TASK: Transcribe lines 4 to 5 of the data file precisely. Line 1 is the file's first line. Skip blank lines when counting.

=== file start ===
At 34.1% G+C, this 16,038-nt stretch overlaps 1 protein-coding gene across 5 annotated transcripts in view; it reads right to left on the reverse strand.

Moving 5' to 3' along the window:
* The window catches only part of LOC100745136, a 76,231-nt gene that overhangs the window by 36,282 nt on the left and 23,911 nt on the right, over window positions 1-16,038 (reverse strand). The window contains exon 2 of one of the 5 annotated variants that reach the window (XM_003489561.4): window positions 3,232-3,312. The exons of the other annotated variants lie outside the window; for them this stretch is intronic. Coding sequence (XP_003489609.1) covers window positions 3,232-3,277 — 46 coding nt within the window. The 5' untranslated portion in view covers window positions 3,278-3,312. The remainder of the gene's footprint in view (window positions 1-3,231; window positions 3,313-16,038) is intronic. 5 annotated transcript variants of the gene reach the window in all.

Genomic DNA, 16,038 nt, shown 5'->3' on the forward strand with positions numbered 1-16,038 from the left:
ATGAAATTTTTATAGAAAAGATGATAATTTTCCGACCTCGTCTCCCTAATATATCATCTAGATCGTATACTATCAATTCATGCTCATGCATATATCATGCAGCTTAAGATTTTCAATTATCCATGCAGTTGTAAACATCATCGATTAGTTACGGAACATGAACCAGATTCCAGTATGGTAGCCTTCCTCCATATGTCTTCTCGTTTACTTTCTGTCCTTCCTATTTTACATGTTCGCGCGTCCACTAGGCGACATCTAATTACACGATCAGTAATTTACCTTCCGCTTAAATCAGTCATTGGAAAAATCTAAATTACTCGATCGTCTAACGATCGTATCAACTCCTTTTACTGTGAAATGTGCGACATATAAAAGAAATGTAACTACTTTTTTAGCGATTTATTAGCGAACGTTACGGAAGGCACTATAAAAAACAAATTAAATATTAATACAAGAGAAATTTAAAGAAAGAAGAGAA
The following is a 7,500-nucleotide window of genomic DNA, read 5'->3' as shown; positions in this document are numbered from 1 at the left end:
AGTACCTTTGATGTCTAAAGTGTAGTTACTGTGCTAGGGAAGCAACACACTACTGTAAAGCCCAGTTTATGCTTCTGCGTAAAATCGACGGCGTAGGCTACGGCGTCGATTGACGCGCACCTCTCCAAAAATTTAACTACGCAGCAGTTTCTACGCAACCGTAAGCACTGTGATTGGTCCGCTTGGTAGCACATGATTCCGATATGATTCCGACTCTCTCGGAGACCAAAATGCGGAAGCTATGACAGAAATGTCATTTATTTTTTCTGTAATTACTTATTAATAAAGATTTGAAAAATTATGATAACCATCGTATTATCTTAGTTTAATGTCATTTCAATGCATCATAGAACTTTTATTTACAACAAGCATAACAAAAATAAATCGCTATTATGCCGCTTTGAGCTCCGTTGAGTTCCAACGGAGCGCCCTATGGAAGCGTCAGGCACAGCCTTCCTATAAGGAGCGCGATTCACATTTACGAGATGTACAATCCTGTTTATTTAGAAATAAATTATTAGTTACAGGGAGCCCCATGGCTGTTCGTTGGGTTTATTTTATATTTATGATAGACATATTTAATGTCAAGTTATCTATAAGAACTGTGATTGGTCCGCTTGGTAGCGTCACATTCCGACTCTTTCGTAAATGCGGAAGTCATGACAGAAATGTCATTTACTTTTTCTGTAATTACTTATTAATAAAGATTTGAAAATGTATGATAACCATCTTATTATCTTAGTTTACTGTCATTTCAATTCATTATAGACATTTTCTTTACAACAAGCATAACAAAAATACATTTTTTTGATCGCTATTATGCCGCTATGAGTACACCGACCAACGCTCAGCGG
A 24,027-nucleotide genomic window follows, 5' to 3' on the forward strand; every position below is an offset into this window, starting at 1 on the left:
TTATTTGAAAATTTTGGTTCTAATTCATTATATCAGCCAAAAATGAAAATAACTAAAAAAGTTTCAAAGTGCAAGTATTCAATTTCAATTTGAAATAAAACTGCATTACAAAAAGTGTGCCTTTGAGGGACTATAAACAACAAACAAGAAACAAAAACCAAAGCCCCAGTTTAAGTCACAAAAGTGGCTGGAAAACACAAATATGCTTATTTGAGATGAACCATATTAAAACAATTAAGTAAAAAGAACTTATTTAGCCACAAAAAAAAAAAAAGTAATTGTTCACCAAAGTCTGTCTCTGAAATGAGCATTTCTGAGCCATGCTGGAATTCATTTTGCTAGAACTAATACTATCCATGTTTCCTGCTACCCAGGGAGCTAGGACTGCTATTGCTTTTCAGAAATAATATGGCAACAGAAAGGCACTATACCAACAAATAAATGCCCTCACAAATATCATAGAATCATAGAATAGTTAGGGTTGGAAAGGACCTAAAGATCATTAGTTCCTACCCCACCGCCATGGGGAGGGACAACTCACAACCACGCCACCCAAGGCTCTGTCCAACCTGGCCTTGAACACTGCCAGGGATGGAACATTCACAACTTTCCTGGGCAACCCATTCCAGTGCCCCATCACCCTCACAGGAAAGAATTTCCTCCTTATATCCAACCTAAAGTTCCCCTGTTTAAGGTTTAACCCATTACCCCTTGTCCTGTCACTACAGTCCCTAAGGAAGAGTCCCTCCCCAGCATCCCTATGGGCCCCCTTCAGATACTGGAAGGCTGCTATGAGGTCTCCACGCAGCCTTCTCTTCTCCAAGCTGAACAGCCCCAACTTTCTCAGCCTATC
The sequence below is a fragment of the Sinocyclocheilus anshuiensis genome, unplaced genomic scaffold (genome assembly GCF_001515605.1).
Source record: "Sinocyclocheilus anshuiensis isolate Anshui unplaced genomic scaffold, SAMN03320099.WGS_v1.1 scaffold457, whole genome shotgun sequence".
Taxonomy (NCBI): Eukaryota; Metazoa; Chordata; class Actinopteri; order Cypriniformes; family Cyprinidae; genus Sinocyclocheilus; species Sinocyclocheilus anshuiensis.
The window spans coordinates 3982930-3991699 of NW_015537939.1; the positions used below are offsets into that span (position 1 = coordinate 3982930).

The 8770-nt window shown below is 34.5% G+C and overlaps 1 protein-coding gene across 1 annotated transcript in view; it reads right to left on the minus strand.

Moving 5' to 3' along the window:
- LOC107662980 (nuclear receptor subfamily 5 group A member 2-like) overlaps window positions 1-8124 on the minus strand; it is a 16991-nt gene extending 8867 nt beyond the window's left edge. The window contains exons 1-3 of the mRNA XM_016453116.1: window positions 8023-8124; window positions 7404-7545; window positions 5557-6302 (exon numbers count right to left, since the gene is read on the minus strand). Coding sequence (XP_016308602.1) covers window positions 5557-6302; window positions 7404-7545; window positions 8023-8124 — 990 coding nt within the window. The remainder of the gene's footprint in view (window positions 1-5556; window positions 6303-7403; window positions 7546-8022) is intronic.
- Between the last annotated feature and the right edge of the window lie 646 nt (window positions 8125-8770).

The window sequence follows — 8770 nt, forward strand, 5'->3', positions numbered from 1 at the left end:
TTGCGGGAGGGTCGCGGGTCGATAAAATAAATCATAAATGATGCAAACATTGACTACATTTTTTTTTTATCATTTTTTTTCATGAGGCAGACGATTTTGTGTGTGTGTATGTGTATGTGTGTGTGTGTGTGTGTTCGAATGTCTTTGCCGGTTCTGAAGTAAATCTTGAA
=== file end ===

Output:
Genomic DNA, 16,038 nt, shown 5'->3' on the forward strand with positions numbered 1-16,038 from the left:
ATGAAATTTTTATAGAAAAGATGATAATTTTCCGACCTCGTCTCCCTAATATATCATCTAGATCGTATACTATCAATTCATGCTCATGCATATATCATGCAGCTTAAGATTTTCAATTATCCATGCAGTTGTAAACATCATCGATTAGTTACGGAACATGAACCAGATTCCAGTATGGTAGCCTTCCTCCATATGTCTTCTCGTTTACTTTCTGTCCTTCCTATTTTACATGTTCGCGCGTCCACTAGGCGACATCTAATTACACGATCAGTAATTTACCTTCCGCTTAAATCAGTCATTGGAAAAATCTAAATTACTCGATCGTCTAACGATCGTATCAACTCCTTTTACTGTGAAATGTGCGACATATAAAAGAAATGTAACTACTTTTTTAGCGATTTATTAGCGAACGTTACGGAAGGCACTATAAAAAACAAATTAAATATTAATACAAGAGAAATTTAAAGAAAGAAGAGAA